By Kevin Yao
BEIJING (Reuters) – China’s central bank is set to take more easing steps, pressured by a shaky economy that is undercutting jobs, but it faces limited room to manoeuvre due to worries over rising inflation and capital flight, policy insiders and analysts said.
Analysts now expect cuts in the country’s benchmark lending rates as early as Monday, after the People’s Bank of China (PBOC) unexpectedly lowered two key rates this week as data showed the economy unexpectedly slowed in July.
But the PBOC is walking a tightrope — seeking to support the COVID-ravaged economy while avoiding massive stimulus that could add to inflationary pressures and risk outflows from China’s struggling stock and bond markets, as the U.S. Federal Reserve, and other economies, aggressively raise interest rates.
China’s economy narrowly avoided contracting in the second quarter amid widespread lockdowns and a deepening property crisis, which have badly damaged consumer and business confidence, and COVID cases have rebounded again in recent weeks. Nomura estimates 22 cities are currently in full or partial lockdowns, making up 8.8% of GDP.
“Currently, the main problem that China faces is slowing economic growth, safeguarding growth is the top priority,” Yu Yongding, an influential government economist who previously advised the PBOC, told Reuters.
“What we should do is to continue to adopt expansionary fiscal and monetary policy, including cutting interest rates,” he said.
China is likely to cut its benchmark lending rate for companies and home buyers, known as the loan prime rate (LPR), at its next setting on Aug. 22, policy insiders and analysts said.
Shortly before weak data was released on Monday, the PBOC unexpectedly cut the rate on its medium-term lending facility (MLF) for the second time this year, by 10 basis points. It also cut its reverse repo rate by the same margin. Both were already at record lows.
“The rate cut is not enough – we should step up easing,” said a government adviser who spoke on condition of anonymity.
However, the central bank is unlikely to cut banks’ reserve requirement ratio (RRR), a traditional tool to boost liquidity, any time soon, given the financial system is already awash with cash, China watchers said.
The central bank already has slashed the average RRR level to 8.1% from 14.9% in early 2018, pumping a staggering 9 trillion yuan ($1.33 trillion) into the economy.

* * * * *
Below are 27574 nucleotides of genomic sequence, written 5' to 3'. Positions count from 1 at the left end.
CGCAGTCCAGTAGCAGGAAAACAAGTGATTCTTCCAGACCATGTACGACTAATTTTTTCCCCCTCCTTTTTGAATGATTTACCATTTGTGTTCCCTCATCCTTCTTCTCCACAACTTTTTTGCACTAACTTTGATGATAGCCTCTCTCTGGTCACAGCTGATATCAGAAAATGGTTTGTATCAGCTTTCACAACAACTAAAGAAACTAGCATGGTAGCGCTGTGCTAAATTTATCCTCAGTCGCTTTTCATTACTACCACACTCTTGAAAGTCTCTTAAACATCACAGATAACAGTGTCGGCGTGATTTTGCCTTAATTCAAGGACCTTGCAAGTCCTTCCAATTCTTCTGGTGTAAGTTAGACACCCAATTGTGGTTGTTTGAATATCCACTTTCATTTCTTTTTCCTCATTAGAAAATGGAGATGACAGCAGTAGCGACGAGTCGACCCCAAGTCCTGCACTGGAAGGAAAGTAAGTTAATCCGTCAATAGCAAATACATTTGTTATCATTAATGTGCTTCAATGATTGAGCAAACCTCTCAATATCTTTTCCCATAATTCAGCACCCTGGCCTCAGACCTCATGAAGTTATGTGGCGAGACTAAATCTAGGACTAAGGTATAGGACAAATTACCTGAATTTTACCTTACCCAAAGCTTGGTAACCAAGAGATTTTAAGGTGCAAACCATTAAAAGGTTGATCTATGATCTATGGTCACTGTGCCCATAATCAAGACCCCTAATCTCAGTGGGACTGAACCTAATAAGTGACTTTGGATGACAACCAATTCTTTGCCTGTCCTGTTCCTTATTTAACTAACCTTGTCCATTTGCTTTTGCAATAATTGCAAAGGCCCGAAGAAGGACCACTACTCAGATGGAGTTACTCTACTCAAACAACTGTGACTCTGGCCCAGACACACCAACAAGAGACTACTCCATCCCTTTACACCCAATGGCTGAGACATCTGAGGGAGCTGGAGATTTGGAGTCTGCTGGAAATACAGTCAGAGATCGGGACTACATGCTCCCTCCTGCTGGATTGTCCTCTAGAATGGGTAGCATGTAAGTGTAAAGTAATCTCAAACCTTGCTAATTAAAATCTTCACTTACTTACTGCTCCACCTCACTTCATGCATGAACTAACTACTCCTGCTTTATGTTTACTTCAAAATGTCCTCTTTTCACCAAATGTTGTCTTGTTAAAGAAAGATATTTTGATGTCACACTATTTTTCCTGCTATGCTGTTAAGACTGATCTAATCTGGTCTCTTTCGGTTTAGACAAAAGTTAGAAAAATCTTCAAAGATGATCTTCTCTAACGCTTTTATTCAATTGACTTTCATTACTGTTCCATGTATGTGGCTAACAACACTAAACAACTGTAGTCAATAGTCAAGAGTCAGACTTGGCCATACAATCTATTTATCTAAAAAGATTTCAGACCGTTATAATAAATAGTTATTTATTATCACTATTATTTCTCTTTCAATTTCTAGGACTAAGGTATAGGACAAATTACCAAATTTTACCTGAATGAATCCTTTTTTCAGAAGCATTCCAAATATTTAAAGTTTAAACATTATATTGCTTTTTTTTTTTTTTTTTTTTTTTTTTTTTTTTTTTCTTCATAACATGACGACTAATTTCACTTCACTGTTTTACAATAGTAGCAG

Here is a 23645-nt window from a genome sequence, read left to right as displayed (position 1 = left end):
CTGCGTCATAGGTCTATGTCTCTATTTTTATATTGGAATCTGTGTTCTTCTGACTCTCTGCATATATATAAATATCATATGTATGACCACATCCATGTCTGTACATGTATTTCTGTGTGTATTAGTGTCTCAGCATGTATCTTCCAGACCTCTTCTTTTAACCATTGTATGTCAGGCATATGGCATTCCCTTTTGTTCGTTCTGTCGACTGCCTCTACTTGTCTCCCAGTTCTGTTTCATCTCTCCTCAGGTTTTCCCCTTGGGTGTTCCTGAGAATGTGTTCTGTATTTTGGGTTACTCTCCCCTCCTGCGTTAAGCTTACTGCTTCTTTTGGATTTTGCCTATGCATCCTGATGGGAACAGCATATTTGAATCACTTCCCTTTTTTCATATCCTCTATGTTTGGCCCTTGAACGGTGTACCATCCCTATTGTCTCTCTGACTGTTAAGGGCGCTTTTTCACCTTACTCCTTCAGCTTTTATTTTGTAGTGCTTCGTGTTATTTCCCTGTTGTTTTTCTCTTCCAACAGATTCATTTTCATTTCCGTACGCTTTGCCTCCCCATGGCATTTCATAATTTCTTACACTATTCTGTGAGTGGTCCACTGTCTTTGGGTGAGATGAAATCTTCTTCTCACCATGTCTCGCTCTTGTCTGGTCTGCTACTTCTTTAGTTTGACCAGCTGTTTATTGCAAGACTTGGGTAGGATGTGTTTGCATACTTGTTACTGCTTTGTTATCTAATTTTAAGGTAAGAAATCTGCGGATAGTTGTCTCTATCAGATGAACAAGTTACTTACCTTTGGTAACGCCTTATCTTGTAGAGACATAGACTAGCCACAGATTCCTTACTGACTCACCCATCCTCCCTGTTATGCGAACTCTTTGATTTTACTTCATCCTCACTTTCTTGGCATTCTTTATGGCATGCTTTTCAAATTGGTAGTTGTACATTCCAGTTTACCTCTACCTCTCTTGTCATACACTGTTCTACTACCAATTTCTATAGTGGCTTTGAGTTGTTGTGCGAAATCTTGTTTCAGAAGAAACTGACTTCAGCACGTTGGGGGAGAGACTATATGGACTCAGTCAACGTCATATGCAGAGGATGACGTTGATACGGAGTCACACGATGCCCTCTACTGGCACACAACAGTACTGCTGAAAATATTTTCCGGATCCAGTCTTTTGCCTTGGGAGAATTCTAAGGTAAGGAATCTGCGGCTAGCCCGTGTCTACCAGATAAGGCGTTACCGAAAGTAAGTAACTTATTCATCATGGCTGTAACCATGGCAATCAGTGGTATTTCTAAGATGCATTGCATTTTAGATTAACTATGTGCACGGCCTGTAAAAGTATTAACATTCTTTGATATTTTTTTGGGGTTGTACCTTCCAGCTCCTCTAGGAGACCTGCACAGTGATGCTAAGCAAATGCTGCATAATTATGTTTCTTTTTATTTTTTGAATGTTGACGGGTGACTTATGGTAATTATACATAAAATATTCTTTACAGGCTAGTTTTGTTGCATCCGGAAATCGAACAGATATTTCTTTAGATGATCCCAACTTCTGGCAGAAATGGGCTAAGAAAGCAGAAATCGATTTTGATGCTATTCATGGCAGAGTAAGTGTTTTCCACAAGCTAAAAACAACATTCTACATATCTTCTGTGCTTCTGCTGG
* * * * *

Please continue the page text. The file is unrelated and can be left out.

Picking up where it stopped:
The PBOC may instead use structural policy tools, such as low-cost loans, to give targeted support to ailing small firms and sectors favoured by state policies, they said.
The sputtering of the world’s second-largest economy comes at an inopportune moment for President Xi Jinping, who is poised to secure a precedent-breaking third leadership term at a once-in-five-years congress of the Communist Party later this year.
Of particular concern, youth unemployment has remained stubbornly high, reaching a record 19.9% in July, while the nationwide survey-based jobless rate has eased slightly but remains elevated at 5.4%.
On Tuesday, Premier Li Keqiang said that Beijing will step up policy support for the economy and take more steps to spur consumption and investment.
Even then, some analysts said modest rate cuts may only help at the margin if companies and consumers remain wary of taking on more debt. New bank lending in China in July fell more than expected and was less than a quarter of the level in June.
China’s leaders have recently downplayed the necessity of hitting the government’s annual growth target of “around” 5.5%, which was widely seen as out of reach.
With no sign that the government is easing its tough “zero-COVID” policy, some private economists expect the economy to grow by about 3% this year, which would be the slowest since 1976 excluding the 2.2% expansion in 2020, during the initial COVID outbreak.
But while Chinese policymakers may quietly accept lower growth without publicly revising the target, they have stressed they still want to achieve the “best possible results”, counting on fiscal policy measures — particularly infrastructure spending — to spur activity in a politically sensitive year, policy insiders said.
“Monetary policy will be relatively loose to support growth, but the room will be limited,” Xu Hongcai, deputy director of the economic policy commission at the state-backed China Association of Policy Science, told Reuters.
Meanwhile, signs of consumer inflation pressures – long benign in China – are beginning to emerge.
The July consumer price index (CPI) increased 2.7% from a year earlier, the fastest pace since July 2020, even as activity cooled. While CPI is still within the official comfort zone, the central bank has recently forecast that price rises may breach the official threshold of 3% in coming months and warned against complacency.
In its second-quarter policy implementation report published last week, the PBOC said China should learn a lesson from the “misjudgment” of Western central banks on soaring inflation.
“In the short term, China’s structural inflation pressure may increase, import inflation pressure still exists, and the price rise may rebound in stages due to multiple factors. We should not take it lightly,” the central bank said.
Still, most economists don’t believe inflation is creating a big headache for policymakers for now, given weak demand.
“Although we face rising inflation due to internal and external factors, this is not the main danger,” Yu said.
($1 = 6.7745 Chinese yuan renminbi)
(Reporting by Kevin Yao; Editing by Kim Coghill)